|M.Sc Student||Magen Aviram|
|Subject||Find A Cure: Learning to Rank Articles for Molecular Queries|
|Department||Department of Computer Science||Supervisor||Dr. Kira Radinsky|
|Full Thesis text|
The cost of developing new drugs is estimated at billions of dollars per year. Identification of new molecules for drugs involves scanning existing bio-medical literature for relevant information. As the potential drug molecule is novel, retrieval of relevant information using a simple direct search is less likely to be productive. Identifying relevant papers is therefore a more complex and challenging task,
which requires searching for information on molecules with similar characteristics to the novel drug. In our research , we present the novel task of ranking documents based on novel molecule queries. Given a chemical molecular structure, we wish to rank medical papers that will contribute to a researcher's understanding of the novel molecule drug potential.
We present a set of ranking algorithms and molecular embeddings to address the task. An extensive evaluation of the algorithms is performed over the molecular embeddings, studying their performance on a benchmark retrieval corpus.
Additionally, we introduce a heterogeneous edge-labeled graph embedding approach to address the molecule ranking task. Our evaluation shows that the proposed embedding model can significantly improve molecule ranking methods.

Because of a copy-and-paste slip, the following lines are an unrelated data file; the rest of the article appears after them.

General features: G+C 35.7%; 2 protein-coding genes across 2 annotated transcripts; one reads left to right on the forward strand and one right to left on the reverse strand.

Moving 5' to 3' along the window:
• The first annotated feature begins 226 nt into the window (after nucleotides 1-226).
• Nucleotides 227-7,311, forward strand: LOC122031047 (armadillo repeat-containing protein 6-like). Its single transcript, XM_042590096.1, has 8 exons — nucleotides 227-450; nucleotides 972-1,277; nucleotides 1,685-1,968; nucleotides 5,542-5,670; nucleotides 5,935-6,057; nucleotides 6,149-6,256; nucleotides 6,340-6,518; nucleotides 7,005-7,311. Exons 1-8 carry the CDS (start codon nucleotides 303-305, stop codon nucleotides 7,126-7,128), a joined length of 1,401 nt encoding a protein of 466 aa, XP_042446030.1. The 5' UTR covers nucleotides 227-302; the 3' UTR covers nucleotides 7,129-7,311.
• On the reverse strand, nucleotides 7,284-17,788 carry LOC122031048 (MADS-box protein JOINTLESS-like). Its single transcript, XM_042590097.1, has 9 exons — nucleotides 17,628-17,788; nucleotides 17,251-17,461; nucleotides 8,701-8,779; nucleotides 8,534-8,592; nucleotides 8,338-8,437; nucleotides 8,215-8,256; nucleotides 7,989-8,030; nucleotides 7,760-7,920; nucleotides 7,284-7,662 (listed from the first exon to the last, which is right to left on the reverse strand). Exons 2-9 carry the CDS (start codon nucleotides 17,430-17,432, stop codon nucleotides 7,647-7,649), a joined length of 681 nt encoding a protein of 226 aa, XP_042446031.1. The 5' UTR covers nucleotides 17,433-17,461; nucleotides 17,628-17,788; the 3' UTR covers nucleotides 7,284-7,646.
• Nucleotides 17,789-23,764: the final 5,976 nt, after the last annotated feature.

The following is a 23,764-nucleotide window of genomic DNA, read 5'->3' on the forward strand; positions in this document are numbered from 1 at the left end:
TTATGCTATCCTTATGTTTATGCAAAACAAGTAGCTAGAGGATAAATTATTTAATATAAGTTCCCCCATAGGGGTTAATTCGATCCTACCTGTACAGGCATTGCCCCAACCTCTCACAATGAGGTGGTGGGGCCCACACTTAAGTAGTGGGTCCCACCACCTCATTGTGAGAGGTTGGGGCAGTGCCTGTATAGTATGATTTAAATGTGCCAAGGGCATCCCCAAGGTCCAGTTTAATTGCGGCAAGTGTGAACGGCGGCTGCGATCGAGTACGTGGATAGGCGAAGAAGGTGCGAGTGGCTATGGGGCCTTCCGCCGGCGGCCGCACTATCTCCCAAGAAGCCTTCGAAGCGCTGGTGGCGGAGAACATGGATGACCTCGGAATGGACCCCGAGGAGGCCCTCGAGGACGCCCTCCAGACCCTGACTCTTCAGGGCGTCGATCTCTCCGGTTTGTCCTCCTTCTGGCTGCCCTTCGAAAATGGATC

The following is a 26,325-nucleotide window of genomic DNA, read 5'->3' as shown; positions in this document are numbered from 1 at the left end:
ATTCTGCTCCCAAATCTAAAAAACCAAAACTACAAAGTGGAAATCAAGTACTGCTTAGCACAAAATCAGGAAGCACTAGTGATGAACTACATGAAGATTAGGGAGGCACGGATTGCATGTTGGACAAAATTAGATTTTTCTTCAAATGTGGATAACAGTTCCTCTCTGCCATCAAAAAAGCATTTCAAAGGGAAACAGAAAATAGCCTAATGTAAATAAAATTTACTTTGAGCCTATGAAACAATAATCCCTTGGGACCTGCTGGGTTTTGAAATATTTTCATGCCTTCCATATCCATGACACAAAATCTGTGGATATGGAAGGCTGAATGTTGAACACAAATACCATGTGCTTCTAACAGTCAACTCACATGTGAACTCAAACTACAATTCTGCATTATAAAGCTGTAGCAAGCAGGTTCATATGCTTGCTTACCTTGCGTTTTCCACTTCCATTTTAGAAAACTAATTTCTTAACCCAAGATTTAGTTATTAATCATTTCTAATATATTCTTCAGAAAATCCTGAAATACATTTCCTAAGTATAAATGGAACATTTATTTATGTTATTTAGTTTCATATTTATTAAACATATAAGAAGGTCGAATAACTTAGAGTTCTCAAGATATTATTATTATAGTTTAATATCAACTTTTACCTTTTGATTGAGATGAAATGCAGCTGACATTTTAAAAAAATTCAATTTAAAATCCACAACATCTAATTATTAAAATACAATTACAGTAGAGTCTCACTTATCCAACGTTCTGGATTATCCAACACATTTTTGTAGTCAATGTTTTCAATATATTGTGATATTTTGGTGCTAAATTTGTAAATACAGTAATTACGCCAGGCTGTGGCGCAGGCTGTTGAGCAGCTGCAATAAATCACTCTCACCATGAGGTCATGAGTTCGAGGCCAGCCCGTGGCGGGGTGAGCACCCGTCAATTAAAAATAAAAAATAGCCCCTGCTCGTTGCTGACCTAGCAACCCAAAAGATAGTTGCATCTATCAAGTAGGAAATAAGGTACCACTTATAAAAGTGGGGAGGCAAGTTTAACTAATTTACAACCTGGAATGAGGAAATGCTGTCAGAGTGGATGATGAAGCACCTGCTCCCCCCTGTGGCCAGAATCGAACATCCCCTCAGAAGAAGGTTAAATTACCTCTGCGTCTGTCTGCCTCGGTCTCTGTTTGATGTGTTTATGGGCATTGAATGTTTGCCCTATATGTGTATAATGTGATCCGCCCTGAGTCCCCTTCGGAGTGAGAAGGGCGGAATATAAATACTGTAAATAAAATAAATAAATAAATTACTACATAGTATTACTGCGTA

One of the first steps of the drug discovery process is the generation of candidate molecular compounds. During this process, prior trials and publication regarding similar substances are reviewed in order to ensure the novelty of the compound and evaluate its characteristics. In this work, we present a similarity search algorithmic framework for drug discovery that can assist in this process. Given a novel chemical molecular structure, which has not been previously developed, we wish to identify and rank medical papers most relevant to the molecule.
The first step of implementing a ranking system focuses on selecting a proper representation or embedding of a query, in our case, a molecule. The embedding can then be used as an input to a supervised learning-to-rank classifier. We study both structural embedding, which relates to the chemical structure of the molecule and linguistic embedding, based on the contexts of the molecule in a large PubMed corpus. We present a novel methodology to combine the two approaches by constructing a graph G, with several types of nodes, representing text documents, structural molecular fingerprints, and molecules. The graph's edges represent the similarity between the different nodes. We leverage a graph embedding algorithm to produce node representations using random walks. This enables us to jointly learn representations of both documents and molecules.